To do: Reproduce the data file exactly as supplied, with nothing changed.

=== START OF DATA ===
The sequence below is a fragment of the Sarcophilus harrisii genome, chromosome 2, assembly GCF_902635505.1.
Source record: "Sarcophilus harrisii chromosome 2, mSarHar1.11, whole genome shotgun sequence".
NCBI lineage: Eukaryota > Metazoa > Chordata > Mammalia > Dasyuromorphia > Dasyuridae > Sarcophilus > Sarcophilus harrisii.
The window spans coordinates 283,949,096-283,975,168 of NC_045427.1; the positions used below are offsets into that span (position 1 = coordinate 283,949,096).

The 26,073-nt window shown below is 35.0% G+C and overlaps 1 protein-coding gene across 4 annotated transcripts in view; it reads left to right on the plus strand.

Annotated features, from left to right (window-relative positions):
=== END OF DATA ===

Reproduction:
The sequence below is a fragment of the Sarcophilus harrisii genome, chromosome 2, assembly GCF_902635505.1.
Source record: "Sarcophilus harrisii chromosome 2, mSarHar1.11, whole genome shotgun sequence".
NCBI lineage: Eukaryota > Metazoa > Chordata > Mammalia > Dasyuromorphia > Dasyuridae > Sarcophilus > Sarcophilus harrisii.
The window spans coordinates 283,949,096-283,975,168 of NC_045427.1; the positions used below are offsets into that span (position 1 = coordinate 283,949,096).

The 26,073-nt window shown below is 35.0% G+C and overlaps 1 protein-coding gene across 4 annotated transcripts in view; it reads left to right on the plus strand.

Annotated features, from left to right (window-relative positions):